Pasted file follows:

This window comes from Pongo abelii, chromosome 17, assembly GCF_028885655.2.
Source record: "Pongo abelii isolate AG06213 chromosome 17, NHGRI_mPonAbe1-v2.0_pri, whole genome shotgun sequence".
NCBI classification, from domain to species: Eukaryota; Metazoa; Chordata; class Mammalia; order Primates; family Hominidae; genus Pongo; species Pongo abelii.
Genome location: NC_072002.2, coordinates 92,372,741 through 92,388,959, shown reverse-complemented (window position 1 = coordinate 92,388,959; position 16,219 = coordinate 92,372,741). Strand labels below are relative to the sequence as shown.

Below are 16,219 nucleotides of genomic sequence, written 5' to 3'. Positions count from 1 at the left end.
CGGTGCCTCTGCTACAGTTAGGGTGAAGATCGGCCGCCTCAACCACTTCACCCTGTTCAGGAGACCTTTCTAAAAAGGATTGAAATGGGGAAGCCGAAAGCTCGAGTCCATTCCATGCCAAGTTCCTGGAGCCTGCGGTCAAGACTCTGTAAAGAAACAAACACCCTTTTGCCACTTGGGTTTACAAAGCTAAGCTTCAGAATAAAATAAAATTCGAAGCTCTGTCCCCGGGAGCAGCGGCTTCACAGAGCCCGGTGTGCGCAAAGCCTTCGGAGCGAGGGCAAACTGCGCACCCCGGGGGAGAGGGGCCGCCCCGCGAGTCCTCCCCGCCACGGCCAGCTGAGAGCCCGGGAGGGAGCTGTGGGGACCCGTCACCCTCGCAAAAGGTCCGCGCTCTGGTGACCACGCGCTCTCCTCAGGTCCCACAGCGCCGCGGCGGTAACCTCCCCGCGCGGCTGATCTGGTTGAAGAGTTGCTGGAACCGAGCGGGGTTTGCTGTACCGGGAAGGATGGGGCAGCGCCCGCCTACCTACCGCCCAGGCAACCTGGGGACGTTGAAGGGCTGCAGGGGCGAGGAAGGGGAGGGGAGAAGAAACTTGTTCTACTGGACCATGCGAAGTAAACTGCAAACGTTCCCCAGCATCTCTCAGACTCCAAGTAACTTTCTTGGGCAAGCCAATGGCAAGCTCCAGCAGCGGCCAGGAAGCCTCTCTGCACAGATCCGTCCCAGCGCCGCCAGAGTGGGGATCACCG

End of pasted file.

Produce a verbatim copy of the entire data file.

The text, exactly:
This window comes from Pongo abelii, chromosome 17, assembly GCF_028885655.2.
Source record: "Pongo abelii isolate AG06213 chromosome 17, NHGRI_mPonAbe1-v2.0_pri, whole genome shotgun sequence".
NCBI classification, from domain to species: Eukaryota; Metazoa; Chordata; class Mammalia; order Primates; family Hominidae; genus Pongo; species Pongo abelii.
Genome location: NC_072002.2, coordinates 92,372,741 through 92,388,959, shown reverse-complemented (window position 1 = coordinate 92,388,959; position 16,219 = coordinate 92,372,741). Strand labels below are relative to the sequence as shown.

Below are 16,219 nucleotides of genomic sequence, written 5' to 3'. Positions count from 1 at the left end.
CGGTGCCTCTGCTACAGTTAGGGTGAAGATCGGCCGCCTCAACCACTTCACCCTGTTCAGGAGACCTTTCTAAAAAGGATTGAAATGGGGAAGCCGAAAGCTCGAGTCCATTCCATGCCAAGTTCCTGGAGCCTGCGGTCAAGACTCTGTAAAGAAACAAACACCCTTTTGCCACTTGGGTTTACAAAGCTAAGCTTCAGAATAAAATAAAATTCGAAGCTCTGTCCCCGGGAGCAGCGGCTTCACAGAGCCCGGTGTGCGCAAAGCCTTCGGAGCGAGGGCAAACTGCGCACCCCGGGGGAGAGGGGCCGCCCCGCGAGTCCTCCCCGCCACGGCCAGCTGAGAGCCCGGGAGGGAGCTGTGGGGACCCGTCACCCTCGCAAAAGGTCCGCGCTCTGGTGACCACGCGCTCTCCTCAGGTCCCACAGCGCCGCGGCGGTAACCTCCCCGCGCGGCTGATCTGGTTGAAGAGTTGCTGGAACCGAGCGGGGTTTGCTGTACCGGGAAGGATGGGGCAGCGCCCGCCTACCTACCGCCCAGGCAACCTGGGGACGTTGAAGGGCTGCAGGGGCGAGGAAGGGGAGGGGAGAAGAAACTTGTTCTACTGGACCATGCGAAGTAAACTGCAAACGTTCCCCAGCATCTCTCAGACTCCAAGTAACTTTCTTGGGCAAGCCAATGGCAAGCTCCAGCAGCGGCCAGGAAGCCTCTCTGCACAGATCCGTCCCAGCGCCGCCAGAGTGGGGATCACCG